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There are lot of question on this site similar to this, but they give contradicting opinions.

When standing on earth, my gravitational pull to the earth and earth's gravitational pull towards me cancel, and they are action reaction pairs. Also, I exert a normal force on the ground, and the ground exerts a reactionary normal force, which cancel each other. If this is correct, how is normal force exerted? Should we consider it as another force independent of gravity?

This comes from here.

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The normal force is a different force that gravity.

  • Just think about when you are skydiving. No normal forces. But the gravitational force in you and your gravitational force in the earth are present.

  • Or think about when you are leaning on a wall. Your horizontal push on the wall causes the wall to exert a horizontal normal force on you to hold back. This is not even in direction with gravity.

In general, normal forces and gravitational forces are two entirely different and unrelated things. They just happen to be equal, when an object is at rest on the ground with no other forces acting.

The normal force appears when a material prevents itself from being broken. The table exerts a normal force on an apple, since if it didn't, the apple would break through the table. The normal force is a material-caused "holding back" force.

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  • $\begingroup$ A further clarification, how is the normal force exerted? Is it solely due to atomic interactions? $\endgroup$ – Sheldon Cooper Jun 13 at 13:53
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    $\begingroup$ @SheldonCooper Yes. Normal forces arrive due to the electromagnetic attraction forces that hold atoms, molecules, matter and materials together. They prevent being broken apart by resisting the incoming force. $\endgroup$ – Steeven Jun 13 at 16:36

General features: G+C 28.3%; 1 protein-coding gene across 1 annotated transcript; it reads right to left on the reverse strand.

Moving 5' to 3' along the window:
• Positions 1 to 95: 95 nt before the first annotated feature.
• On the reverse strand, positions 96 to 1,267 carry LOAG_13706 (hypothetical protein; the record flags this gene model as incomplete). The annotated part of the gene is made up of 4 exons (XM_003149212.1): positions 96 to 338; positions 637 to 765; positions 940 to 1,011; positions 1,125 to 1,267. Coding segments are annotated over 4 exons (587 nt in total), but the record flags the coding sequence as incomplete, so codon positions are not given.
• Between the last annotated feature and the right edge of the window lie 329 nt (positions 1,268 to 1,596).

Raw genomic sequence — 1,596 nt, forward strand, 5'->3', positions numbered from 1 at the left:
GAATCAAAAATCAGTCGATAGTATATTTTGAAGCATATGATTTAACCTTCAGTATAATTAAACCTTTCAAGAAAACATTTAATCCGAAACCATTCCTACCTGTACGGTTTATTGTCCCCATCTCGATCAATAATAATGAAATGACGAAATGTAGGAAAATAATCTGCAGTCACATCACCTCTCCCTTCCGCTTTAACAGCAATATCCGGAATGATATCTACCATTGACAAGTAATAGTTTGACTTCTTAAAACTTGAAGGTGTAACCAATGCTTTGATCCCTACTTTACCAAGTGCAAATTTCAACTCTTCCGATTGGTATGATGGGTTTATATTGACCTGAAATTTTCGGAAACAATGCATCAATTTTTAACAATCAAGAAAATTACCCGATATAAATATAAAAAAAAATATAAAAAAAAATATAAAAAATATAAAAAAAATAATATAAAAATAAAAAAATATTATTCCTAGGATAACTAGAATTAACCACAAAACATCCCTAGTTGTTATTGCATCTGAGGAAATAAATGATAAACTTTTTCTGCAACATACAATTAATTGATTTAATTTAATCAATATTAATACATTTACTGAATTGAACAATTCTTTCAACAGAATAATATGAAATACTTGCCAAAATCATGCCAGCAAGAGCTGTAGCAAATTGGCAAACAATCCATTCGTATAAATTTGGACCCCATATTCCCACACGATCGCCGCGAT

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There are two equal and opposite pairs of forces in your question. You can identify them by swapping words.

  1. gravity: "The earth pulls you" (swap words) "you pull the earth"

  2. contact force: "the ground pushes you", "you push the ground"

Then each object can remain stationary as follows

You: the gravity of the earth is pulling you one way, but is balanced by the upward contact force from the ground. Note, this is not an equal and opposite pair in the sense of Newton's 3rd law, those pairs are labelled 1) and 2) above - but the forces are equal and means there is no resultant accelerating force on you.

The earth: the earth is attracted towards you by gravity but also pushed the other way by the contact force, again the forces cancel, but they don't count as a Newton's 3rd law pair.

In a Newton's 3rd law pair, the two forces act on different objects.

The normal force is different to gravity, it is caused by repulsive forces, between atoms, near the surface of each object, if we try and force them too close together.

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The other answers are fine, but there is one further point that is worth making.

You say “my gravitational pull to the earth and earth's gravitational pull towards me cancel”. It would be better to say that this pair of forces are equal in magnitude and opposite in direction. They only cancel if you are considering you and the earth together as a single system - in which case the pair of gravitational forces (and the pair of normal forces too) are internal forces and can be cancelled.

But if you consider yourself as one system and the earth as another system then the pair of gravitation forces cannot be cancelled because only one out of the pair acts on you. Similarly, one of the pair of normal forces acts on you.

Now if you are in equilibrium the net force on you must be zero, so we can conclude that the normal force on you is equal and opposite to the gravitational force on you (as long as no other forces act on you). But if you are not in equilibrium (if you are in free fall or doing a push up or in a car going around a banked curve etc.) then the normal force (if there is one) and gravity are no longer equal and opposite.

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